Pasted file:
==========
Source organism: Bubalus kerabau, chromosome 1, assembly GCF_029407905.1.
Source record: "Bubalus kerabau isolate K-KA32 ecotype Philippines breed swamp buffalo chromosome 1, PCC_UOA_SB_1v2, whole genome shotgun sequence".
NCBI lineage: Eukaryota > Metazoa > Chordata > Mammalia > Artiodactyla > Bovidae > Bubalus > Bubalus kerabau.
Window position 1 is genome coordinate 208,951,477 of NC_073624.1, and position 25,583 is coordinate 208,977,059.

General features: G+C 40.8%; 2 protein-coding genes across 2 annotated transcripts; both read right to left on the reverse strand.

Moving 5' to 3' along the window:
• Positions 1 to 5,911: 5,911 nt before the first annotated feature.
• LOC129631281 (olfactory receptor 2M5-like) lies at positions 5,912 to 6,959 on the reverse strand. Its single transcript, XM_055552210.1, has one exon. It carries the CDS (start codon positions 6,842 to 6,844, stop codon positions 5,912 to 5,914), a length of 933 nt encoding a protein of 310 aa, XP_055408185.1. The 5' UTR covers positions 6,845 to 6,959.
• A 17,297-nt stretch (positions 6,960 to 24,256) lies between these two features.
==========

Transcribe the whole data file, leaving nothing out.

Source organism: Bubalus kerabau, chromosome 1, assembly GCF_029407905.1.
Source record: "Bubalus kerabau isolate K-KA32 ecotype Philippines breed swamp buffalo chromosome 1, PCC_UOA_SB_1v2, whole genome shotgun sequence".
NCBI lineage: Eukaryota > Metazoa > Chordata > Mammalia > Artiodactyla > Bovidae > Bubalus > Bubalus kerabau.
Window position 1 is genome coordinate 208,951,477 of NC_073624.1, and position 25,583 is coordinate 208,977,059.

General features: G+C 40.8%; 2 protein-coding genes across 2 annotated transcripts; both read right to left on the reverse strand.

Moving 5' to 3' along the window:
• Positions 1 to 5,911: 5,911 nt before the first annotated feature.
• LOC129631281 (olfactory receptor 2M5-like) lies at positions 5,912 to 6,959 on the reverse strand. Its single transcript, XM_055552210.1, has one exon. It carries the CDS (start codon positions 6,842 to 6,844, stop codon positions 5,912 to 5,914), a length of 933 nt encoding a protein of 310 aa, XP_055408185.1. The 5' UTR covers positions 6,845 to 6,959.
• A 17,297-nt stretch (positions 6,960 to 24,256) lies between these two features.